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So if every distribution approaches normal when do I employ say a Poisson or uniform or a Bernoulli distribution? I suppose it's a concept I haven't breached yet but how do I know when or which distribution to employ so I appropriately analyze the data? End goal = solve real world problems!
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Not every distribution goes to the Normal. the distribution of the sample mean does, but that's as the sample size increases. If you have smaller sample sizes, assuming normality either on the data or the sample mean may be wholly inappropriate.

In terms of identifying the distribution, sometimes it's a matter of considering the nature of the data (e.g. we might think "Poisson" if the data collected are a rate, number of events per some unit/interval), sometimes it's a matter of doing some exploratory data analysis (histograms, boxplots, some numerical summaries, and the like).

For actually analyzing data: I would suggest hiring someone with more extensive training in Statistics to actually do such. Taking one course in Stats, which is basically what KhanAcademy goes through, isn't really enough to prepare someone to be a data analyst. I see the primary goal of taking one or two stats courses as giving you enough information to allow you to understand the results of statistical analyses. You can better tell the statistician what you want in his/her own terms, and you can better understand what s/he gives back to you.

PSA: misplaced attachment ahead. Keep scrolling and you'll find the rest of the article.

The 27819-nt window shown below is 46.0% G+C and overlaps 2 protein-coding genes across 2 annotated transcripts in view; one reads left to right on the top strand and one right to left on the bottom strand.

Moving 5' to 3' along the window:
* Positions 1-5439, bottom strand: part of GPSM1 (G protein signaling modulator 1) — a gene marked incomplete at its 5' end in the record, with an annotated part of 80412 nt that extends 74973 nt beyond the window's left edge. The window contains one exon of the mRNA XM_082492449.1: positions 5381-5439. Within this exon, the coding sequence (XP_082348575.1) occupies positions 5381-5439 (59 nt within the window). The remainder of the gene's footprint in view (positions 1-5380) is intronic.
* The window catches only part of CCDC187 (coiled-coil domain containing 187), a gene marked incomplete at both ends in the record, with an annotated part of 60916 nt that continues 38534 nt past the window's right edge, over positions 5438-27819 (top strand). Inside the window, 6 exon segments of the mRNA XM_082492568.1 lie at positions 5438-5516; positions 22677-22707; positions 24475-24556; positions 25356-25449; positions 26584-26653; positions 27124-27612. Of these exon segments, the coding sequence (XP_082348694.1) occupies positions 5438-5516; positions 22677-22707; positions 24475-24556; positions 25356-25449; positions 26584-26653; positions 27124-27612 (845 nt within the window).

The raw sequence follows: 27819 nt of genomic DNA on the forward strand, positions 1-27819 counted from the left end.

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Me and my friend Callum have been experimenting with sampling distribution progran on online stat book used by Sal (http://onlinestatbook.com/stat_sim/sampling_dist/index.html). However we found a result we cannot explain nor rationalise: When we ask for a sample size of 2 for the median disribution of any population it aproximates the population distribution and not a 'bell curve'. I am very disturbed by this because surely the median of 2 numbers is the same as the mean of 2 numbers and according to the central limit theorem should approximate a normal distribution. Is this assumption correct? Is the programme wrong? Or is there something we fail to understand?
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The distribution of the sample median is not normal even if you take a larger sample size, such as n=5,10,or 25. The distribution of the sample median seems to be more related to the distribution of the population.
But I don't know why.